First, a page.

What can you tell me about the band you have with your younger brother Louie?
We’re called dream, ivory and started it in 2016. I grew up listening to a lot of alternative and indie bands, and my brother did too, so we were like, Fuck it, let’s start our own. We knew how to do simple chord progressions and shit, so we wanted to see where we could take it. It was mostly just for fun, like we weren’t trying to get big off it or anything. Now, we’re trying to take it a little more seriously. A few of our tracks have gotten way more exposure then we ever thought they would. Once “welcome and goodbye” got to one million streams we were like, Whoa.
That was without any push from you as Ginseng, right?
Yeah, exactly. It’s funny that you say that, because that’s why we were shocked. It just happened on its own. But we’re glad, because we really enjoy making songs like that.
Rumor has it you have another dream, ivory project on the way?
Yeah, it’ll sound a little more like our first album. A little more fast-paced, but it’s also more experimental, as opposed to just the guitar shit we’ve been doing. We’re trying to have different sounds and vocals — we’re trying a lot of new things with the album.
So why don’t you sing in your band if you also rap under the name Lil Wintr?
I feel like my vocals just really don’t work with it. With Lil Wintr, the Auto-Tune helps a lot [Laughs].
You initially start rapping as a joke right?
Definitely, Lil Wintr was a joke for sure. I started it as some Christmas meme, just because I like Christmas as a holiday, so I named it Lil Wintr and made a Christmas album. But people started listening to it without any push from me as Ginseng, which I guess just tends to happen [Laughs]. It’s just like dream, ivory. Now I’m taking Lil Wintr a lot more seriously, and I’m actually putting time into the writing and the production.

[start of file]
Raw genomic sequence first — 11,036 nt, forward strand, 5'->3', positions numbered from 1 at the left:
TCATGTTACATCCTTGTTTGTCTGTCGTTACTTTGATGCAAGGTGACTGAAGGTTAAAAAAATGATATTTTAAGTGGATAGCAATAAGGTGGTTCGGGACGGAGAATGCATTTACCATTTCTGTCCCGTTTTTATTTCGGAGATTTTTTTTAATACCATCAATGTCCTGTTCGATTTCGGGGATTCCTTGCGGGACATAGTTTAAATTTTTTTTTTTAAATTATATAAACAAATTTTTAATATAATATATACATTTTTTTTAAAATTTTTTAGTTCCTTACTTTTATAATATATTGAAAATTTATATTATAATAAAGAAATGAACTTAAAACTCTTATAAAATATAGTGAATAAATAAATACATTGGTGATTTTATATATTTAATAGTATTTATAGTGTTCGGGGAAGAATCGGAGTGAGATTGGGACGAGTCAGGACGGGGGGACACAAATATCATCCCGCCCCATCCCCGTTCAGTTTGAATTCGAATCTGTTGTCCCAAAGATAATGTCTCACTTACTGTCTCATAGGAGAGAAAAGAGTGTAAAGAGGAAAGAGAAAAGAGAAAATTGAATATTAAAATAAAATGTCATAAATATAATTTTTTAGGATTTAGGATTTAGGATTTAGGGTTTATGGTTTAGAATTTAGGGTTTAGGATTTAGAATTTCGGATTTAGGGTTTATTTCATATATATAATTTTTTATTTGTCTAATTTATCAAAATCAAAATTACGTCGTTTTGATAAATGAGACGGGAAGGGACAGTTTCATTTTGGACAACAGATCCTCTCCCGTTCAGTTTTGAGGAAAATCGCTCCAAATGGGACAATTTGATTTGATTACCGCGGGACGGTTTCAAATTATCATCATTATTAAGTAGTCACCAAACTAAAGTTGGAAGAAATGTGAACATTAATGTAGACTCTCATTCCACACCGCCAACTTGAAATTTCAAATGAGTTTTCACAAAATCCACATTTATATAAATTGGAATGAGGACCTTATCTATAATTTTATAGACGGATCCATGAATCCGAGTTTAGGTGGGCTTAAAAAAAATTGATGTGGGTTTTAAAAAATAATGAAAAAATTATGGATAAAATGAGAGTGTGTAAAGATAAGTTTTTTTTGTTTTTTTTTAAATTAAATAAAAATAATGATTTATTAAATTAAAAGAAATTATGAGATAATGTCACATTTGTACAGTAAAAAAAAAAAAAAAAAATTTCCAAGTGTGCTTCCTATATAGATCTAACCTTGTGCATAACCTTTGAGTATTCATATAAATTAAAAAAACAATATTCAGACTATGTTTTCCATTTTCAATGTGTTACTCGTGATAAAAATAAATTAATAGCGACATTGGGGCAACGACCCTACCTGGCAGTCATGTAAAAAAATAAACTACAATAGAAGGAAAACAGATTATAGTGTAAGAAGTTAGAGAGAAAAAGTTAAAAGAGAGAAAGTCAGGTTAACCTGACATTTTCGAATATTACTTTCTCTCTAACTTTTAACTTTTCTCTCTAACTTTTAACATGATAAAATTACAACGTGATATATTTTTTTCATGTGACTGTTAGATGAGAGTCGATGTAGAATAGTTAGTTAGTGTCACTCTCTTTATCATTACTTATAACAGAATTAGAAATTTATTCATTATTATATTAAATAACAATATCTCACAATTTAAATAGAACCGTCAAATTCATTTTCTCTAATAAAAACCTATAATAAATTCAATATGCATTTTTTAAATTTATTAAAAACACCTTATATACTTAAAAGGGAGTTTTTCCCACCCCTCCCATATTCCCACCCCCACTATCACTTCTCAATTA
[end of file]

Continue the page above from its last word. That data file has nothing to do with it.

Do ideas circulate throughout all of your projects?
Definitely bro. One time I was making a beat and I was like, Yo, I want to use this beat for Lil Wintr. That’s how the song “Priorities” came about. And sometimes I’ll be making a beat and I hear a synth and I’m like, I want to use this for a dream, ivory song.
Tell me about the collectives you’re in.
Red Mirror is a pretty exclusive group — all of us are very close-knit. The type of shit we’re working on is stuff that you really haven’t heard before. We really don’t like to talk about what we’re doing, we like to just let it happen. People really don’t make shit like this.
Keyworld has more members, but it’s still a close group of friends. Keyworld is more production based, but we’re also trying to push our branding as well. Everyone in both are really cool with each other, which is fire. They’re not just collectives. We’re trying to take both of them really seriously.
How did you end up producing 14 of the 18 tracks on Night Lovell’s album Goodnight Lovell?
Lovell told me the direction he wanted for the album, and the type of sound he wanted, and he was like, “Just send me beats, send me beats.” I didn’t even plan to produce 14 tracks, I just kept on sending him pack after pack after pack. He kept on sending songs back, and we grew it from there, and I’m really thankful that it came out to be that many. It’s super easy to work with him, he’ll explain a theme and I’ll just make whatever.
Do you have a similar process when you produce for other artists?
A lot of rappers are just super vague with what they want, which is pretty tough. So as a producer you just need to make what you think they’d sound good on. Usually, when a rapper hits me up for beats, I’ll make a whole pack just for them. A lot of producers send the same pack to a bunch of people, but I try to make a pack specifically for an artist.
You have all of these successful musical projects, but you’re also a nursing student?
Yeah, my mom is a nurse and it’s a good occupation, so I’m putting the time into it. Obviously, I want to do music, but nursing it is definitely something good to fall back on. The whole job security aspect of it. Music is not 100% secure. Anything could happen, so I’m just enjoying it while I can.